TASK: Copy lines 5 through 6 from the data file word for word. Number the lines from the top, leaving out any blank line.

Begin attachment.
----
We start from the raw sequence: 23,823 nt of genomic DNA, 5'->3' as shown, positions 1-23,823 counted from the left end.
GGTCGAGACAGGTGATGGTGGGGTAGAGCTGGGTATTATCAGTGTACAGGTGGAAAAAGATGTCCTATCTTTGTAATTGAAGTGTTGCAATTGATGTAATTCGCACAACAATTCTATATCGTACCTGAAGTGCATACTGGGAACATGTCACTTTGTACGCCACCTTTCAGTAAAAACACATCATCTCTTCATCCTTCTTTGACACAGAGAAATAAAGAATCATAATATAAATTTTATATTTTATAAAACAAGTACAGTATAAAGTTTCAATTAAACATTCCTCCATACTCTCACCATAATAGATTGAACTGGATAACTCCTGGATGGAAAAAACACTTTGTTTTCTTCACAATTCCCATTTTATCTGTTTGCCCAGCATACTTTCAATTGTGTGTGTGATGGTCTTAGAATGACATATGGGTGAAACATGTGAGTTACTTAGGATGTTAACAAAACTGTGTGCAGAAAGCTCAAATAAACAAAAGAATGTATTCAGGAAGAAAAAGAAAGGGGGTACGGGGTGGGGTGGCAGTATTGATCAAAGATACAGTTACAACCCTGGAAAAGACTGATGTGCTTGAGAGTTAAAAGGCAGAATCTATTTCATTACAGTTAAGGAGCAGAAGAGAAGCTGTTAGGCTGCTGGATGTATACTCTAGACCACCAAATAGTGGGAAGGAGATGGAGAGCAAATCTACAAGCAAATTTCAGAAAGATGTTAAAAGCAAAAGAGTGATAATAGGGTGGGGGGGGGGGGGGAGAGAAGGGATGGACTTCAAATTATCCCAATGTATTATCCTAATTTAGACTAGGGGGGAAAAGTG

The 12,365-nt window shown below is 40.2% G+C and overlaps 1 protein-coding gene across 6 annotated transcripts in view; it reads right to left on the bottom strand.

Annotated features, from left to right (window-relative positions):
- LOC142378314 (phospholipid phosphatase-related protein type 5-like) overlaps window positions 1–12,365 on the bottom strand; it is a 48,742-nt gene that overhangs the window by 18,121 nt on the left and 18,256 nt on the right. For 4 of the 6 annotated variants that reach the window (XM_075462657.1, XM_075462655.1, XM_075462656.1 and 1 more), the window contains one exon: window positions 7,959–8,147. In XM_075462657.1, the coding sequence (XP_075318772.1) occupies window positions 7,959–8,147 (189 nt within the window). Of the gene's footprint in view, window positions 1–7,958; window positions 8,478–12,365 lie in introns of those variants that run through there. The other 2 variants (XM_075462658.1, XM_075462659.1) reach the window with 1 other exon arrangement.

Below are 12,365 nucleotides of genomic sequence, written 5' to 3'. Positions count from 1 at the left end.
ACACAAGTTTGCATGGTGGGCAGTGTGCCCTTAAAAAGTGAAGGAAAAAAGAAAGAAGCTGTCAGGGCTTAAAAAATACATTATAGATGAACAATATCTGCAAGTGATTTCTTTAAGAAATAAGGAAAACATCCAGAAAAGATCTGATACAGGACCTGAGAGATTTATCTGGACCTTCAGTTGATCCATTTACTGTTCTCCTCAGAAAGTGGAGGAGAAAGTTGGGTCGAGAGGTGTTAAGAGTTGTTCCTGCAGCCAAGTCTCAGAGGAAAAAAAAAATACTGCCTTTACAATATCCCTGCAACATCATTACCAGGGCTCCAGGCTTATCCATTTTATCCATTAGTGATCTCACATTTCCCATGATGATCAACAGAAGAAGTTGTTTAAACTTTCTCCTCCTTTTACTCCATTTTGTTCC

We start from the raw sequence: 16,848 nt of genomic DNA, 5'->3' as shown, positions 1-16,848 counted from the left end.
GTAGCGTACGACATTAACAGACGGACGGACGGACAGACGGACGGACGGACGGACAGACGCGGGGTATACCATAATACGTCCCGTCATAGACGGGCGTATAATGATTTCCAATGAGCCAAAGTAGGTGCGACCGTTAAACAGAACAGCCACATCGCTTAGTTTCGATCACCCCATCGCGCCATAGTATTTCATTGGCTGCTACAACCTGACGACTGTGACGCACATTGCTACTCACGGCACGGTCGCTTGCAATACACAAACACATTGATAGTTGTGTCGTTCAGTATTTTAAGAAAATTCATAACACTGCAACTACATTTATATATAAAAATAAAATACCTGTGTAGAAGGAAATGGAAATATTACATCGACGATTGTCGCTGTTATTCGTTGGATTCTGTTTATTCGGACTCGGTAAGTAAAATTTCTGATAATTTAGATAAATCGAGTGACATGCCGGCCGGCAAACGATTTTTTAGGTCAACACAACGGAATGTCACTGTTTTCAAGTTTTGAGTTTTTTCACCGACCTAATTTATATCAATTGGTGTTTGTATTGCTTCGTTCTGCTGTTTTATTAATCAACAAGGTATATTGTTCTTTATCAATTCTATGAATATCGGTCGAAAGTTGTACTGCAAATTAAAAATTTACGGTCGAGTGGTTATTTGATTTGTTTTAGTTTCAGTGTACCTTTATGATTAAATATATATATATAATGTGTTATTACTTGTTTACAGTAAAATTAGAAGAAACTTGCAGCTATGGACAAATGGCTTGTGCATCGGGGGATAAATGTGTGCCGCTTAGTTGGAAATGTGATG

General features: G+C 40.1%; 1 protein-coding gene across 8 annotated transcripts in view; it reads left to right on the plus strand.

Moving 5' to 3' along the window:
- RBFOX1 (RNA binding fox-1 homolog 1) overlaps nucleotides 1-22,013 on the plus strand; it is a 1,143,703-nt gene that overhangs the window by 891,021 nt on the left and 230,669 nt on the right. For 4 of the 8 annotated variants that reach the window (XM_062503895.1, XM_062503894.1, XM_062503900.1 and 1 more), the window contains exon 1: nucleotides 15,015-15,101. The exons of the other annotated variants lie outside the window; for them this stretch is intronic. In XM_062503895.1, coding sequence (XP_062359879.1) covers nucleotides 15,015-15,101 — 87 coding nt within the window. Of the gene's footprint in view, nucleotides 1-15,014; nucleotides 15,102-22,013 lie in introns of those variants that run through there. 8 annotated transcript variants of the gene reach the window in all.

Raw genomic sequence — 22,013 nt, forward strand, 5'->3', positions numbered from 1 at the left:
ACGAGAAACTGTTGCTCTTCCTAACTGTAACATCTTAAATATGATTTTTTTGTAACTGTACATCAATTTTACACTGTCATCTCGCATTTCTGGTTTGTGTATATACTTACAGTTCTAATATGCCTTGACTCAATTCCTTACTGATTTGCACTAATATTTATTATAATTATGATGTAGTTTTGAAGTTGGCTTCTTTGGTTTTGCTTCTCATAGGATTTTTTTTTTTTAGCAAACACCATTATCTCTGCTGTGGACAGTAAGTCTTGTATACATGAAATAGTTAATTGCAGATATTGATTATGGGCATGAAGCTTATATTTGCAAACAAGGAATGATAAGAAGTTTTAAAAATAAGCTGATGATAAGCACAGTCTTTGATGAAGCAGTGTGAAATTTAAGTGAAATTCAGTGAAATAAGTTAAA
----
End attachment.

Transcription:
- LOC142378314 (phospholipid phosphatase-related protein type 5-like) overlaps window positions 1–12,365 on the bottom strand; it is a 48,742-nt gene that overhangs the window by 18,121 nt on the left and 18,256 nt on the right. For 4 of the 6 annotated variants that reach the window (XM_075462657.1, XM_075462655.1, XM_075462656.1 and 1 more), the window contains one exon: window positions 7,959–8,147. In XM_075462657.1, the coding sequence (XP_075318772.1) occupies window positions 7,959–8,147 (189 nt within the window). Of the gene's footprint in view, window positions 1–7,958; window positions 8,478–12,365 lie in introns of those variants that run through there. The other 2 variants (XM_075462658.1, XM_075462659.1) reach the window with 1 other exon arrangement.

Below are 12,365 nucleotides of genomic sequence, written 5' to 3'. Positions count from 1 at the left end.